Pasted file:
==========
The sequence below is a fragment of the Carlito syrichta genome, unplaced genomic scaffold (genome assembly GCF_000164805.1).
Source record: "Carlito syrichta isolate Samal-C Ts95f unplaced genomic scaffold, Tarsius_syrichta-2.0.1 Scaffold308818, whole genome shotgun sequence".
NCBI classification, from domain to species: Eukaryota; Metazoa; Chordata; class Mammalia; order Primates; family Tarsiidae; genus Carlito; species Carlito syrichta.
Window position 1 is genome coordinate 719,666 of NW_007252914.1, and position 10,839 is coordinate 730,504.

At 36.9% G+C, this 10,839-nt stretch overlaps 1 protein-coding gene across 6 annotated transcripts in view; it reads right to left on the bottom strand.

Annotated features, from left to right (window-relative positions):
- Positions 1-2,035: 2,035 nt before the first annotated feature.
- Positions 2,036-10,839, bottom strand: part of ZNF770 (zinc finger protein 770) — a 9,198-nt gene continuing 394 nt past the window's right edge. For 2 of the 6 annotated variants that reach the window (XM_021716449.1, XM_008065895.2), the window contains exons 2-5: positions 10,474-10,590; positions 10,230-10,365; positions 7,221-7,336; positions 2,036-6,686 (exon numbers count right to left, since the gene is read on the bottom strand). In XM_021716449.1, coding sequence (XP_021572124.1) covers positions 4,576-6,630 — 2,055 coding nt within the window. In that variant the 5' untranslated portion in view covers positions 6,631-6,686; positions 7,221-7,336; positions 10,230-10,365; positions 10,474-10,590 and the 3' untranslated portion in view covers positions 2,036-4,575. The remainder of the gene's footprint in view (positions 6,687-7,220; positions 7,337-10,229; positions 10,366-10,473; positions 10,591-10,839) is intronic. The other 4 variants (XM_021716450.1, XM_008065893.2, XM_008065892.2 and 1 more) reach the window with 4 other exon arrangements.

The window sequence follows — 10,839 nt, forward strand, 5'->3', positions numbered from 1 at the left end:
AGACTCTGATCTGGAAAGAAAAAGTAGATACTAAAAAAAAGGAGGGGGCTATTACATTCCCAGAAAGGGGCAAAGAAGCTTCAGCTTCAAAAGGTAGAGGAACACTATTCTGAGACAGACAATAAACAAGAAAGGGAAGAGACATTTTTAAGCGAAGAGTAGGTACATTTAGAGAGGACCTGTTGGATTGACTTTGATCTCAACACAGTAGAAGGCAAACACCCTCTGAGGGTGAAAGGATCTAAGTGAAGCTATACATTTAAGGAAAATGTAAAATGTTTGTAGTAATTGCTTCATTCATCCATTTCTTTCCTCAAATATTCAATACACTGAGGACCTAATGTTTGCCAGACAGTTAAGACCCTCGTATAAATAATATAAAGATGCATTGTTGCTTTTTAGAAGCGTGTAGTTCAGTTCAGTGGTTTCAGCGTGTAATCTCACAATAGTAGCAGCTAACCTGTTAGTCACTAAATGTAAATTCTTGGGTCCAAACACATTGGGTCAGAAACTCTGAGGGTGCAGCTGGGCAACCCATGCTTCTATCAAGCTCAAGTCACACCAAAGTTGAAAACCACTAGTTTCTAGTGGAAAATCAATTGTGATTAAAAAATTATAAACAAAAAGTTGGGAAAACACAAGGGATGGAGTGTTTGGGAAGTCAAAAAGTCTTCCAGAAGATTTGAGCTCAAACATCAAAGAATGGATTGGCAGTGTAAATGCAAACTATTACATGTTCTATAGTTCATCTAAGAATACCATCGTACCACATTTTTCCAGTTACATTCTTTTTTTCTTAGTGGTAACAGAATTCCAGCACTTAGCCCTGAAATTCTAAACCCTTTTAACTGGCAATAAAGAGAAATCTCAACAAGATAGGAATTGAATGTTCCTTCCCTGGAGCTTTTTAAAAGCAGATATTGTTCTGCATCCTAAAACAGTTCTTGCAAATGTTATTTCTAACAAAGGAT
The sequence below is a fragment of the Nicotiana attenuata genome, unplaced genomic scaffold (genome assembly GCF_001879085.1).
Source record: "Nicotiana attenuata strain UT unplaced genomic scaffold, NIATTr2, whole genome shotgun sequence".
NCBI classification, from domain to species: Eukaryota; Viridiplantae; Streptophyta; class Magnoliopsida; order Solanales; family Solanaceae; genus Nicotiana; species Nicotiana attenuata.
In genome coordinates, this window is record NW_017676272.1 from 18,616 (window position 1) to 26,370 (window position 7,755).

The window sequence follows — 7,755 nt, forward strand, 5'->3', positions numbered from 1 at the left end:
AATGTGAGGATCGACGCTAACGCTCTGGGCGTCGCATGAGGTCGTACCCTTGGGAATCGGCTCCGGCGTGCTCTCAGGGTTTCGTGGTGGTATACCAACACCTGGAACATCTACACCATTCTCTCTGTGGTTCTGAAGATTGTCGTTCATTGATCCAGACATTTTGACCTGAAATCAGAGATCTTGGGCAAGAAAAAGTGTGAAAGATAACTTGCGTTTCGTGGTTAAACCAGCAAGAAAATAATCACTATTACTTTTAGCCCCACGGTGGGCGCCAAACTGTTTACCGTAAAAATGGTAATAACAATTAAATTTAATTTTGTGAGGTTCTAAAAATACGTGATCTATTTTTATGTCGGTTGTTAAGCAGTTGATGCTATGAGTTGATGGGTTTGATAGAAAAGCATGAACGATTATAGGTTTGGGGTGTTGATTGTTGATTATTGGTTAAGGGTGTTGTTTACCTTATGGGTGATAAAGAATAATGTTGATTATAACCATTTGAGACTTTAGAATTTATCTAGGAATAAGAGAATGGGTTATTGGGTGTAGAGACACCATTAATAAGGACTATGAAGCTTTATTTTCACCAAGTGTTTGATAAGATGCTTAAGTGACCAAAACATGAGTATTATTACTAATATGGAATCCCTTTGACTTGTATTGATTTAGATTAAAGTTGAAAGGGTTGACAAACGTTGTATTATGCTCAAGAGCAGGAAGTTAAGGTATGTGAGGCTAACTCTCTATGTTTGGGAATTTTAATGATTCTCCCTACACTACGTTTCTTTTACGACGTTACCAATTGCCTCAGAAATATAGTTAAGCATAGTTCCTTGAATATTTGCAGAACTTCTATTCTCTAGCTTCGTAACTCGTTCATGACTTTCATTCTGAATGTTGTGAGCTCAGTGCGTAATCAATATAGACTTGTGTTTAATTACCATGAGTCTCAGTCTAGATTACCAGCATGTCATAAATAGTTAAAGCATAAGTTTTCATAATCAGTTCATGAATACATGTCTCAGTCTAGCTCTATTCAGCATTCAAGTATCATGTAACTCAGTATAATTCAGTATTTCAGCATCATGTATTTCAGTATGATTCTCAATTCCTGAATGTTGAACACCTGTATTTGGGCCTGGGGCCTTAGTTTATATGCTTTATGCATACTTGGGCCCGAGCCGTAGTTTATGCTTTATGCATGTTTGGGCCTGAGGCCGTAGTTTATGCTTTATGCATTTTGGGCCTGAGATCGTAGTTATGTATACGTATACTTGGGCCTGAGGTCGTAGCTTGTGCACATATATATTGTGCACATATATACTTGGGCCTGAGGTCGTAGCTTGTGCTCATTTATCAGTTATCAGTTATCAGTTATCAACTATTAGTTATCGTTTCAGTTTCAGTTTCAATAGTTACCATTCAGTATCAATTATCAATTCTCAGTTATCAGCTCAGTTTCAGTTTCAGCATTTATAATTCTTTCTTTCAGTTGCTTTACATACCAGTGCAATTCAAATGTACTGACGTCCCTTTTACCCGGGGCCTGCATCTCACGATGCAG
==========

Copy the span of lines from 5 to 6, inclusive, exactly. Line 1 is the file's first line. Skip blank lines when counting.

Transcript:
At 36.9% G+C, this 10,839-nt stretch overlaps 1 protein-coding gene across 6 annotated transcripts in view; it reads right to left on the bottom strand.

Annotated features, from left to right (window-relative positions):